Logical disjunction
"Disjunction" redirects here.
For the logic gate, see OR gate.
For separation of chromosomes, see Meiosis.
For disjunctions in distribution, see Disjunct distribution.
"Logical OR" redirects here.
For the similarly looking doubled vertical bar notation in engineering and network theory, see parallel addition (operator).
OR  

Definition  x
+ y

Truth table  (
0111 )

Logic gate  
Normal forms  
Disjunctive  x
+ y

Conjunctive  x
+ y

Zhegalkin polynomial  x
⊕ y ⊕ x y

Post's lattices  
0preserving  yes 
1preserving  yes 
Monotone  yes 
Affine  no 
In logic and mathematics, or is the truthfunctional operator of (inclusive) disjunction, also known as alternation; the or of a set of operands is true if and only if one or more of its operands is true.
The logical connective that represents this operator is typically written as ∨ or +.
In logic, or by itself means the inclusive or.
This is to be distinguished from an exclusive or, which, unlike the usual or, is false when both of its arguments are true.
An operand of a disjunction is called a disjunct.
The concept of disjunction is also used similarly in other fields:
 In natural language, the coordinating conjunction "or"
 In programming languages, the shortcircuit or control structure
 In set theory, union
 In predicate logic, existential quantification
Notation
Or is usually expressed with an infix operator: in mathematics and logic, ∨; in electronics, +; and in most programming languages, , , or or.
In Jan Łukasiewicz's prefix notation for logic, the operator is A, for Polish alternatywa (English: alternative).
Definition
Logical disjunction is an operation on two logical values, typically the values of two propositions, that has a value of false if and only if both of its operands are false.
More generally, a disjunction is a logical formula that can have one or more literals separated only by 'or's.
A single literal is often considered to be a degenerate disjunction.
The disjunctive identity is false, which is to say that the or of an expression with false has the same value as the original expression.
In keeping with the concept of vacuous truth, when disjunction is defined as an operator or function of arbitrary arity, the empty disjunction (ORing over an empty set of operands) is generally defined as false.
Truth table
Properties
The following properties apply to disjunction:
 Truthpreserving: The interpretation under which all variables are assigned a truth value of 'true', produces a truth value of 'true' as a result of disjunction.
 Falsehoodpreserving: The interpretation under which all variables are assigned a truth value of 'false', produces a truth value of 'false' as a result of disjunction.
Symbol
All of the following are disjunctions:
The corresponding operation in set theory is the settheoretic union.
Applications in computer science
Operators corresponding to logical disjunction exist in most programming languages.
Bitwise operation
Disjunction is often used for bitwise operations.
Examples:
 0 or 0 = 0
 0 or 1 = 1
 1 or 0 = 1
 1 or 1 = 1
 1010 or 1100 = 1110
The or operator can be used to set bits in a bit field to 1, by oring the field with a constant field with the relevant bits set to 1.
For example, x = x  0b00000001 will force the final bit to 1, while leaving other bits unchanged.
Logical operation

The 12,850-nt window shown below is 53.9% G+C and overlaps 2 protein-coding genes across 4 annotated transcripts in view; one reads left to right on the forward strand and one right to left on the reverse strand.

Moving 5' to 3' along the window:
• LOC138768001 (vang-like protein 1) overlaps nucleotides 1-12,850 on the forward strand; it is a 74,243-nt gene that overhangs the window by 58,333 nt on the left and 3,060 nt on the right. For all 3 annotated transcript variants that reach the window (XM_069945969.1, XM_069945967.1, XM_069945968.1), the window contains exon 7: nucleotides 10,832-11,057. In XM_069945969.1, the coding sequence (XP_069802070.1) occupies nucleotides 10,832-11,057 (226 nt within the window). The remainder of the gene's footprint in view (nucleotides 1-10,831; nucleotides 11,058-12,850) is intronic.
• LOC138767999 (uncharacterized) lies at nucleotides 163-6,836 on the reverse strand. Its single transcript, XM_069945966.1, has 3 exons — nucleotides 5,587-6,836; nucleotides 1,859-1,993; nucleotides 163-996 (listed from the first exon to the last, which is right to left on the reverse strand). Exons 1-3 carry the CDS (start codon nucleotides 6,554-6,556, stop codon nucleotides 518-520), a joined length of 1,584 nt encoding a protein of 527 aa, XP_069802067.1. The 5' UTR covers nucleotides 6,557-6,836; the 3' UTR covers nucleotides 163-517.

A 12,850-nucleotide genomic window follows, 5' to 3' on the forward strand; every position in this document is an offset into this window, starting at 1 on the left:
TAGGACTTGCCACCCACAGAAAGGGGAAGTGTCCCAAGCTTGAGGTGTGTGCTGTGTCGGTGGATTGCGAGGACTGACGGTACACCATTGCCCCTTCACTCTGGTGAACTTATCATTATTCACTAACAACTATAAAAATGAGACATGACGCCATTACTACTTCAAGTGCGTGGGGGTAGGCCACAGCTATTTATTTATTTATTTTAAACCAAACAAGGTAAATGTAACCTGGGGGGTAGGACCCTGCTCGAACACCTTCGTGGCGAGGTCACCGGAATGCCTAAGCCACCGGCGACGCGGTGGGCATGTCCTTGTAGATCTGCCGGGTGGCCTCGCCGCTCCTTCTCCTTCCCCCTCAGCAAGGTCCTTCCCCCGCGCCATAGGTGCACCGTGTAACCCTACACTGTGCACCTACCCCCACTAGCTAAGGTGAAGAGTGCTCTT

Many languages distinguish between bitwise and logical disjunction by providing two distinct operators; in languages following C, bitwise disjunction is performed with the single pipe operator (), and logical disjunction with the double pipe () operator.
Logical disjunction is usually shortcircuited; that is, if the first (left) operand evaluates to true, then the second (right) operand is not evaluated.
The logical disjunction operator thus usually constitutes a sequence point.
In a parallel (concurrent) language, it is possible to shortcircuit both sides: they are evaluated in parallel, and if one terminates with value true, the other is interrupted.
This operator is thus called the parallel or.
Although the type of a logical disjunction expression is boolean in most languages (and thus can only have the value true or false), in some languages (such as Python and JavaScript), the logical disjunction operator returns one of its operands: the first operand if it evaluates to a true value, and the second operand otherwise.
Constructive disjunction
The Curry–Howard correspondence relates a constructivist form of disjunction to tagged union types.
Union
The membership of an element of a union set in set theory is defined in terms of a logical disjunction: x ∈ A ∪ B if and only if (x ∈ A) ∨ (x ∈ B).
Because of this, logical disjunction satisfies many of the same identities as settheoretic union, such as associativity, commutativity, distributivity, and de Morgan's laws, identifying logical conjunction with set intersection, logical negation with set complement.
Natural language
As with other notions formalized in mathematical logic, the meaning of the naturallanguage coordinating conjunction or is closely related to—but different from—the logical or.
For example, "Please ring me or send an email" likely means "do one or the other, but not both".
On the other hand, "Her grades are so good that either she's very bright or she studies hard" does not exclude the possibility of both.
In other words, in ordinary language "or" (even if used with "either") can mean either the inclusive "or", or the exclusive "or".
See also
Credits to the contents of this page go to the authors of the corresponding Wikipedia page: en.wikipedia.org/wiki/Logical disjunction.